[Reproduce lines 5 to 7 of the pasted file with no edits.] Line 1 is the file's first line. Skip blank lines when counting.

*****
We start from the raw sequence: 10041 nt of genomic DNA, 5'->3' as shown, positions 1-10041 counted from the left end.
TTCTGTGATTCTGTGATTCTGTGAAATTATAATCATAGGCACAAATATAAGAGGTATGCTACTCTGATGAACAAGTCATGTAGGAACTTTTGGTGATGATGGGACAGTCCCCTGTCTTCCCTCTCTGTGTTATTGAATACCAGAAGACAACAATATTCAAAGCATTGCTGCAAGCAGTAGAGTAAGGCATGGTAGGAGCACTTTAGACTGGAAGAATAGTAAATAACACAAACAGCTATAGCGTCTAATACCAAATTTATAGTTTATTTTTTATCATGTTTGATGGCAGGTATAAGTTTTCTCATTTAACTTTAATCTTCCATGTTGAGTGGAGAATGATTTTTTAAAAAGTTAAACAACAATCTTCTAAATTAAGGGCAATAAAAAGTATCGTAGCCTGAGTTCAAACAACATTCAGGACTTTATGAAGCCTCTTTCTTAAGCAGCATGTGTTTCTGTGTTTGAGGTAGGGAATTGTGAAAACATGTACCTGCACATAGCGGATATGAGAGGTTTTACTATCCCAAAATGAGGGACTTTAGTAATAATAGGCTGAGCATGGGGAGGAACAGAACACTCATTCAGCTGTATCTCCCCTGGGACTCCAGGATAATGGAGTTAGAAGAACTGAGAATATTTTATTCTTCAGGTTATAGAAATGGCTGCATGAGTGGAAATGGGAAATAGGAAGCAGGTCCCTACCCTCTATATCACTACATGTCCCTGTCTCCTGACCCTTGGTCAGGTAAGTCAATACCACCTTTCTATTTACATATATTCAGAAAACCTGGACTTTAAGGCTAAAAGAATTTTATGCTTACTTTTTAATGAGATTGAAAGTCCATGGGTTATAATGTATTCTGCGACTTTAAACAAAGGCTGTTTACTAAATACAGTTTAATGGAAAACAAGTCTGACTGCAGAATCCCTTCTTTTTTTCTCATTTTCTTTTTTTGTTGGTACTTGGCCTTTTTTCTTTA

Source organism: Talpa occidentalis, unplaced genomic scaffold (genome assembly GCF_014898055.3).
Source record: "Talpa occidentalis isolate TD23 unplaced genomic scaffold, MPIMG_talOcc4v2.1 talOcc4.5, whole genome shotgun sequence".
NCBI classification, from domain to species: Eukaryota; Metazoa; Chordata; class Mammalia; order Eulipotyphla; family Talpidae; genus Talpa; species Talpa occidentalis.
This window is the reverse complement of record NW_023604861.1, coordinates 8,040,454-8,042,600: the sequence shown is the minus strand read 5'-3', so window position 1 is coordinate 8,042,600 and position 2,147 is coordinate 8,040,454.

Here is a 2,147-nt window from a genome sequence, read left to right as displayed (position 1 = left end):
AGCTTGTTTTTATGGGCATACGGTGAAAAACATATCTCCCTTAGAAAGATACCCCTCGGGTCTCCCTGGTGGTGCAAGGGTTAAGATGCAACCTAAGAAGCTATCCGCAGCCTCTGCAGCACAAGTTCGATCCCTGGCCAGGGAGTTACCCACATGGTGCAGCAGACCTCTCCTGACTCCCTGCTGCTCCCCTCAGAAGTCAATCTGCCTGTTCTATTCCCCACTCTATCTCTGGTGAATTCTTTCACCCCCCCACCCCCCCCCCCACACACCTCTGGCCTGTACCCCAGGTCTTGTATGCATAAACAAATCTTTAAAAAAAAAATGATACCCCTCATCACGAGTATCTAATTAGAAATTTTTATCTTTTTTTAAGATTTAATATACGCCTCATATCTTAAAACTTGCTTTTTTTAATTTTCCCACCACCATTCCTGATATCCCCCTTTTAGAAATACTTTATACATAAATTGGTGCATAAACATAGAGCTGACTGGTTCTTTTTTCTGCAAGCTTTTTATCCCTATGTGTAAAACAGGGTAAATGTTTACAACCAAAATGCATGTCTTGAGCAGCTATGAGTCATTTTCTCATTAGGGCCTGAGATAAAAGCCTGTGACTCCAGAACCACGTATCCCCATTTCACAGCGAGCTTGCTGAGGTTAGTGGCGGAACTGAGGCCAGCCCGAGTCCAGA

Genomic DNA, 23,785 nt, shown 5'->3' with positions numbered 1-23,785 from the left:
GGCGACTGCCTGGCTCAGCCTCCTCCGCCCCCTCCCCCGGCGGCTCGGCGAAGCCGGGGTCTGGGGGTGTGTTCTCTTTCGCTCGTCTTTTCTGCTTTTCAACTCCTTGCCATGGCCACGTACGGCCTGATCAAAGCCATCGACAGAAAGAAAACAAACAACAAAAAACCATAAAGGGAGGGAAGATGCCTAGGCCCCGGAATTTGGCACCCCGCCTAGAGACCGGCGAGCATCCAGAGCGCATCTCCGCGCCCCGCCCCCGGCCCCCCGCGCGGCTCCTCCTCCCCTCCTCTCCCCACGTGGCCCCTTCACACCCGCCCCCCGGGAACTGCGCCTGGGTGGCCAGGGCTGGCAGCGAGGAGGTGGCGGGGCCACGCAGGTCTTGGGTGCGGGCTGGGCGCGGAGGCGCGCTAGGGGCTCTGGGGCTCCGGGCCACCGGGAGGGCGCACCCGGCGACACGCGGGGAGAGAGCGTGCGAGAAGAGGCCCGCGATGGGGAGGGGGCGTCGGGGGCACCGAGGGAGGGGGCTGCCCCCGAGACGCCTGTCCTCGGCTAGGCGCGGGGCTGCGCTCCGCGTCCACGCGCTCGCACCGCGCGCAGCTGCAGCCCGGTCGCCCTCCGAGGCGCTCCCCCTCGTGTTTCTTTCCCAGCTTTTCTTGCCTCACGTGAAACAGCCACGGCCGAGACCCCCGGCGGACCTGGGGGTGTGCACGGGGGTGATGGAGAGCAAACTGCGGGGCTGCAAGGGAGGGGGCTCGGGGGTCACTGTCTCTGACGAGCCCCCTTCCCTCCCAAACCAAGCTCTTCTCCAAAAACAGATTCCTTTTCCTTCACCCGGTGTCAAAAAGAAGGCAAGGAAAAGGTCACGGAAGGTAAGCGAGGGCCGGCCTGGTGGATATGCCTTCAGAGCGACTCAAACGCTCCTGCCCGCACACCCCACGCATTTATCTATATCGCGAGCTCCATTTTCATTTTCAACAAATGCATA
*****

NCBI classification, from domain to species: Eukaryota; Metazoa; Chordata; class Mammalia; order Eulipotyphla; family Talpidae; genus Talpa; species Talpa occidentalis.
This window is the reverse complement of record NW_023604861.1, coordinates 8,040,454-8,042,600: the sequence shown is the minus strand read 5'-3', so window position 1 is coordinate 8,042,600 and position 2,147 is coordinate 8,040,454.

Here is a 2,147-nt window from a genome sequence, read left to right as displayed (position 1 = left end):